Recalling the Sacrifices of a Great Battle: The Battle of the Bulge
December 25, 2006
Aging veterans of another war are this week recalling their battles, their sacrifices, their losses and their triumphs. This is the 62nd winter since the “Battle of the Bulge” in World War II.
In 1944 the combined allied armies of the European Theater, made up mostly of British and American troops under the Supreme Allied Commander General Dwight David “Ike” Eisenhower, landed in Normandy, France on D-Day, June 6th. The armies assaulted the German defenders of “Fortress Europe.” Casualties on both sides were staggering. On D-Day alone, total Allied casualties were estimated at 10,000, including 2,500 dead.
After D-Day, the Allied armies plunged into the German defenders and fought their way across France. From June until December, 1944, the Allies advanced while the Germans retreated, all the while each side inflicting heavy casualties upon the foe.
On July 20, 1944, a senior German staff officer, Colonel Claus Schenk von Stauffenberg, planted a bomb at Hitler’s “Wolf’s Lair” — his command post for the Eastern Front in Rastenburg, Prussia. Hitler survived.
In the purge that followed, along with many others, Germany’s hero of the North Africa campaign, the “Desert Fox,” Field Marshall Erwin Rommel, who also had commanded the German defenses in France and along the Atlantic Wall on D-Day, was implicated in the plot and eliminated by Hitler.
In December of that 1944, German ground forces were struggling but unbowed. Besieged by Russia in the east, Hitler elected to surge his forces westward in the face of the Allies in an attempt to retake the port of Antwerp. The Allies were assembled in the Ardennes Forest of Belgium and poised for the final lunge into Germany itself.
Because Adolph Hitler would not suffer a defeat while he still had combat ready troops, the world’s best tanks, and other military assets still ready for a fight, the “Battle of the Bulge” may have been inevitable.
Hitler’s forces began to ramp up their activity with probing attacks along the American lines as early as November 27, 1944. Even so, Hitler’s gambit which became known as the “Battle of the Bulge” took the allies totally by surprise.
Germany launched the assault on December 16, 1944. In the winter snows of Belgium, the Nazis used their Blitzkrieg tactics forged in battle all over Europe.
Germany’s Generals were under no illusions when they launched into what would become known as the “Battle of the Bulge.” They knew this assault may be the last gasp of a mighty army.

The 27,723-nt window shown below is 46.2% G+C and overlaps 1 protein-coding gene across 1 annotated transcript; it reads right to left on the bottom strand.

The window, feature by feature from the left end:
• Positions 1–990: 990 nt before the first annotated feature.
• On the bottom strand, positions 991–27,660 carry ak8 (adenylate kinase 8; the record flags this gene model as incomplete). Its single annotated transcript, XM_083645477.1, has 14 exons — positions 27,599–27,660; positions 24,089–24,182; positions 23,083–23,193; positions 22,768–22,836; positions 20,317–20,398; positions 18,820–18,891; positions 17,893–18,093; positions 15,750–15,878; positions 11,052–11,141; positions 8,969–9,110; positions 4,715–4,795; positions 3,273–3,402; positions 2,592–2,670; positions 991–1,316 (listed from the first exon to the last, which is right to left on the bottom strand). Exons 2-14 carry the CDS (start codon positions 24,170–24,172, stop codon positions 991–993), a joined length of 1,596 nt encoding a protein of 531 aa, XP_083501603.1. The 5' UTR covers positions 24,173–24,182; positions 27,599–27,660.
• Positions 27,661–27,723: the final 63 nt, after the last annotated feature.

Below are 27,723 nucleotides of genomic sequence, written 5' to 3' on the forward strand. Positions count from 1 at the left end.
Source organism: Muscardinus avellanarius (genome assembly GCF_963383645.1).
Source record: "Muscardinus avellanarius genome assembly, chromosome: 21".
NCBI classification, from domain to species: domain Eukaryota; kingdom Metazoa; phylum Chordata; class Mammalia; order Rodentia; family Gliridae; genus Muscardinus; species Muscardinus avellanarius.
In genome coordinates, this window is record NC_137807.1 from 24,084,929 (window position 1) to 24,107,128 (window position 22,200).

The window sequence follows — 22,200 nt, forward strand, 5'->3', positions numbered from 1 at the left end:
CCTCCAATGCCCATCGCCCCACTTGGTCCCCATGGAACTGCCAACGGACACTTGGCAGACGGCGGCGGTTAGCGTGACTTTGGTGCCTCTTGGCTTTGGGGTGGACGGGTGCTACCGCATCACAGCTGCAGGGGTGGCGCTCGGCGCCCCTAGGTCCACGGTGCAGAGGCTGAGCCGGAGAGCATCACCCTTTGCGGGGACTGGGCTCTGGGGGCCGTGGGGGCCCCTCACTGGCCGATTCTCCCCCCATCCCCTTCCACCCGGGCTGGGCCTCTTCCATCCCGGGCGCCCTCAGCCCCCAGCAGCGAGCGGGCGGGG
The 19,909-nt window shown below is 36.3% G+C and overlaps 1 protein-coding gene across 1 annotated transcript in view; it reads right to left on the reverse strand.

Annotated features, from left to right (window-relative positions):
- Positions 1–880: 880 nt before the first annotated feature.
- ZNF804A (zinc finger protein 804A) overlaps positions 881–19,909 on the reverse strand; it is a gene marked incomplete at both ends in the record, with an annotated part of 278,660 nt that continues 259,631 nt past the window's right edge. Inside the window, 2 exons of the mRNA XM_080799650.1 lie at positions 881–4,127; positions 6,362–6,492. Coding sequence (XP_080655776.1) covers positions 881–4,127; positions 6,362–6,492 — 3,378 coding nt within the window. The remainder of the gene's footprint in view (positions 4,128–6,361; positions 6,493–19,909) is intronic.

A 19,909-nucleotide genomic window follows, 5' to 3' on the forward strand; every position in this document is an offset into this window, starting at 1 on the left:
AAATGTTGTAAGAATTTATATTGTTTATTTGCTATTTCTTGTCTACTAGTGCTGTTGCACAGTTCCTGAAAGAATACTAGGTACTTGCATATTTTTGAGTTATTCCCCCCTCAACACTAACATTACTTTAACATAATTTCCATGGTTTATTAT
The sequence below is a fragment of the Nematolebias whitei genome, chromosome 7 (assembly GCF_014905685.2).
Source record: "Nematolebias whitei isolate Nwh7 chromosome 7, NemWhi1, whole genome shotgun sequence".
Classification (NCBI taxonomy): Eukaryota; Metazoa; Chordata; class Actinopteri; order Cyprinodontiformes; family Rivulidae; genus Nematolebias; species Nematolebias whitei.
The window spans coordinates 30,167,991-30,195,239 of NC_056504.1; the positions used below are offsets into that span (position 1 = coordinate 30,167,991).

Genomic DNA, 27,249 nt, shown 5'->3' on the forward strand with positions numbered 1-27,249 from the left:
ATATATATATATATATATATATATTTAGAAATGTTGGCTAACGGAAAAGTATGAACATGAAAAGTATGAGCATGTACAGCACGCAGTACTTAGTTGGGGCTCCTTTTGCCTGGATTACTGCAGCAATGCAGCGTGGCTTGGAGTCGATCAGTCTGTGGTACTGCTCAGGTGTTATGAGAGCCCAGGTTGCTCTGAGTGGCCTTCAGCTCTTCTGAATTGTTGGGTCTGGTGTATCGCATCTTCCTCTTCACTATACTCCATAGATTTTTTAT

But the Germans, aided by dense cloud cover which prevented Allied air power from attacking them, attacked on the ground with speed and ferocity.
For Germany, this battle was an all or nothing affair. The Germans raced for Antwerp, led by an SS armored column under the command of SS Gruppenführer Joachim Peiper. Peiper’s had to capture fuel for his tanks as they attacked forward. Peiper took no prisoners, ordering the execution of hundreds of Americans captured by his column. He also massacred Belgian civilians in the town of Stavelot.
The fighting was fierce.
A participant at the Belgian town of Bastogne recorded the events this way: “We were not well equipped, having just gotten out of combat in Holland. We were particularly short of winter clothing and footwear….We became completely surrounded by Germans and our field hospital was overrun by a German attack. We had put the hospital in what would normally have been a safe place, but no place is safe when you are completely surrounded. At this time, we were not able to receive air resupply because the weather was absolutely frightful. It was very, very cold and snowy. Visibility was often measured in yards.”
The German commander demanded that the Americans surrender.
The American commander, acting Division Commander General Tony McAuliffe of the 101st Airborne, penned a one word reply to his German counterpart: “Nuts.”
The Americans prevailed. Colonel Edward Shames of the 506th Parachute Infantry, 101st Airborne, wrote, “After 29 days of hell, we were relieved from the area around Bastogne and headed elsewhere to fight the remaining battles of World War II.”
Two days before Christmas the weather began to lift and Allied air power began to pound the Germans. Meanwhile, Patton’s Third Army made the largest and fastest redeployment from one enemy line to another in the history of the U.S. Army.
The day after Christmas, the siege of Bastogne was over – but the “Battle of the Bulge” and spin-off engagements would rage for almost one more month.
The Allies could not be certain that the Germans had been defeated in their plan until January 25, 1945. The “Battle of the Bulge” had raged for more than 40 days.
Today we remember and salute our fathers and grandfathers who fought so bravely to bring us our freedom and end World War II – especially those participants of the “Battle of the Bulge.”
John E. Carey is a frequent contributor to The Washington Times.